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Publication Title | An Ultra-High-Speed, 500000 rpm, 1 kW Electrical Drive System

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An Ultra-High-Speed, 500000 rpm, 1 kW Electrical Drive System

Abstract—New emerging micro gas turbine generator sets and turbocompressor systems push the speed limits of rotating machinery. To directly connect to these applications, ultra- high-speed electrical drive systems are needed. Therefore a 1 kW, 500000 rpm machine and the according power and control electronics are designed and built. This paper includes design considerations for the mechanical and electromagnetic machine design. Furthermore, a voltage source inverter with an additional dc-dc converter is described, and sensorless rotor position detection and digital control is used to drive the machine. Finally, the hardware and experimental results are presented.

I. INTRODUCTION

The trend for air-compressors and miniature gas turbine generator sets is towards smaller power ratings and with the scaling of turbomachinery therefore towards higher speeds [1]–[4]. The definition of super-high-speed electrical machines is dependent on the required power level and the rated speed of the machine. Figure 1 shows the dividing line between high- speed and super-high-speed electrical machines as defined by [1] and the application areas for turbomachinery such as industrial and micro gas turbines and compressors. Extrapo- lating the turbomachinery line (dotted) predicts the operating range for ultra-high-speed drive systems as having speeds from 300000 to 1 million rpm and power levels between 10 W and 3 kW.

For the industrial gas turbines in the MW power range the grid-connected generator is coupled to the turbine through a gearbox and operates at a lower speed. Micro gas turbines with tens of kW of power that have direct connected high- speed permanent magnet (PM) generators/starters delivering 10 to 100 kW are becoming more prevalent [2], for example, the Capstone micro gas turbine operates at 90000 rpm with a power output of 30 kW. Several international research groups are investigating ultra-micro gas turbines with power outputs up to a 100 W for use in portable power applications [3]. Only a few of these projects consider the electrical system, although the electrical drive system is an integral part of the total system in order to start and generate electrical power from the turbines. For compressor systems the power and speed trends are similar to the turbines. One application is a fuel cell air compressor that requires 120000 rpm at 12 kW [5] and another is a 70000 rpm, 131 kW turbo compressor connected to a PM machine and an inverter [6]. Future automotive fuel cells will require low-power compressors which are small and lightweight and directly driven by high-speed electrical drives. All these emerging applications require an ultra-high-speed electrical drive system. Therefore, this paper presents a new machine and power electronics interface that is capable of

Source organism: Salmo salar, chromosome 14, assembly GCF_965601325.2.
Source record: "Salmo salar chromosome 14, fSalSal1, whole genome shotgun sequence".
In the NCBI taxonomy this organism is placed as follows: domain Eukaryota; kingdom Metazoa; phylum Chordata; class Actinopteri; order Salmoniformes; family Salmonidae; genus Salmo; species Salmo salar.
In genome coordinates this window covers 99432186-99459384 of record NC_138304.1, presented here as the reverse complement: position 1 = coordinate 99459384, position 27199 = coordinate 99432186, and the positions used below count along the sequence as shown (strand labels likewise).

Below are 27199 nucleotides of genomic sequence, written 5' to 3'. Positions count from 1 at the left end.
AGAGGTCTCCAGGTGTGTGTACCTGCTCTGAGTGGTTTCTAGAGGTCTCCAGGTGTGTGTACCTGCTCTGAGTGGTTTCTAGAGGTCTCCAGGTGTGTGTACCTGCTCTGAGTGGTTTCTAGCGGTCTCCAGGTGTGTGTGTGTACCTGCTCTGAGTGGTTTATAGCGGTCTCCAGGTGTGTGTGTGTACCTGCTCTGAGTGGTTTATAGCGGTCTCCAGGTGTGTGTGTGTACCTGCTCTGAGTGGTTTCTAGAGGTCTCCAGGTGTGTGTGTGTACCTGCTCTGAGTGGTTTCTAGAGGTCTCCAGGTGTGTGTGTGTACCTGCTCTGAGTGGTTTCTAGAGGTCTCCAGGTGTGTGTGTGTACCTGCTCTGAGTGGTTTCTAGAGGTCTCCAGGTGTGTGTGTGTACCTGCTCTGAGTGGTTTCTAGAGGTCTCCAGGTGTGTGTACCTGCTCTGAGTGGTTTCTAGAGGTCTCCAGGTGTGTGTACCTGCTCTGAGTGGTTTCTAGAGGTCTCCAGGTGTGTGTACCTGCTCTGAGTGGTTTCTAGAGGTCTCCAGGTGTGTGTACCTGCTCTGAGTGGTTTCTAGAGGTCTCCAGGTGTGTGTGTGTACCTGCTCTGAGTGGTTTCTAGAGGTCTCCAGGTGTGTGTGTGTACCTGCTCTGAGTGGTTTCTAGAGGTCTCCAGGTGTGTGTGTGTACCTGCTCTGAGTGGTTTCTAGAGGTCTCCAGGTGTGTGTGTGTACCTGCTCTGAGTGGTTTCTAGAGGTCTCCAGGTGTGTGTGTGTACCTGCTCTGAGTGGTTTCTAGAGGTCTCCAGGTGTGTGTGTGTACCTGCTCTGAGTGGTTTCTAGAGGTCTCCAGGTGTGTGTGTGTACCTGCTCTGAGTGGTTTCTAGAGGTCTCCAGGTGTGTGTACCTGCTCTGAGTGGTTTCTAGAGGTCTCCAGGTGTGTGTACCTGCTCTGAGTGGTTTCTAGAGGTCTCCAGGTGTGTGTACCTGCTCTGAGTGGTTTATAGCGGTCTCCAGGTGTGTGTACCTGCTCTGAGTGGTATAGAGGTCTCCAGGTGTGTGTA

108 106 104 102 100

industrial gas turbines

ultra-high speed region

turbomachinery trend

micro turbines and compressors

emerging turbines and compressors

1-4244-0844-X/07/$20.00 ©2007 IEEE. 1577

C. Zwyssig, M. Duerr, D. Hassler, J.W. Kolar Power Electronic Systems Laboratory

ETH Zurich

8092 Zurich, Switzerland zwyssig@lem.ee.ethz.ch

power (W)

high-speed region

104

ETH project

[1]

105 106 rotational speed (rpm)

Fig. 1: Power and speed ratings of turbines and compressors and the trend line towards smaller power and higher speed. Systems referenced are plotted with circles, while future trends and planned systems are given as dashed circles. The ultra-high-

speed electrical drive system is highlighted.

operating at 500000 rpm with a power output of 1 kW (see Figure 1).

The complete drive system is basically composed of three main parts as indicated in Figure2. First, there is the electromechanical part, the permanent-magnet synchronous machine. The main challenges are the mechanical rotor design and the machine loss minimization. Further, the machine has to be supplied with currents of 8.3 kHz fundamental frequency by the power electronics. The drive system should run from a dc-voltage bus, and bi-directional power capability is needed. And last but not least the power electronics converter is driven by the control system, which includes sensorless rotor position detection and a cascaded torque and speed controller.

These main parts of the system are described in this paper and an experimental setup and measurements are presented. Section II describes the mechanical and electromagnetic ma- chine design and presents the loss analysis. Section III covers the power electronic topology including the selection of the power semiconductors and the dimensioning of the passive components. Section IV deals with the control system including the common torque and speed control cascade, the sensorless rotor position detection and the realization on a

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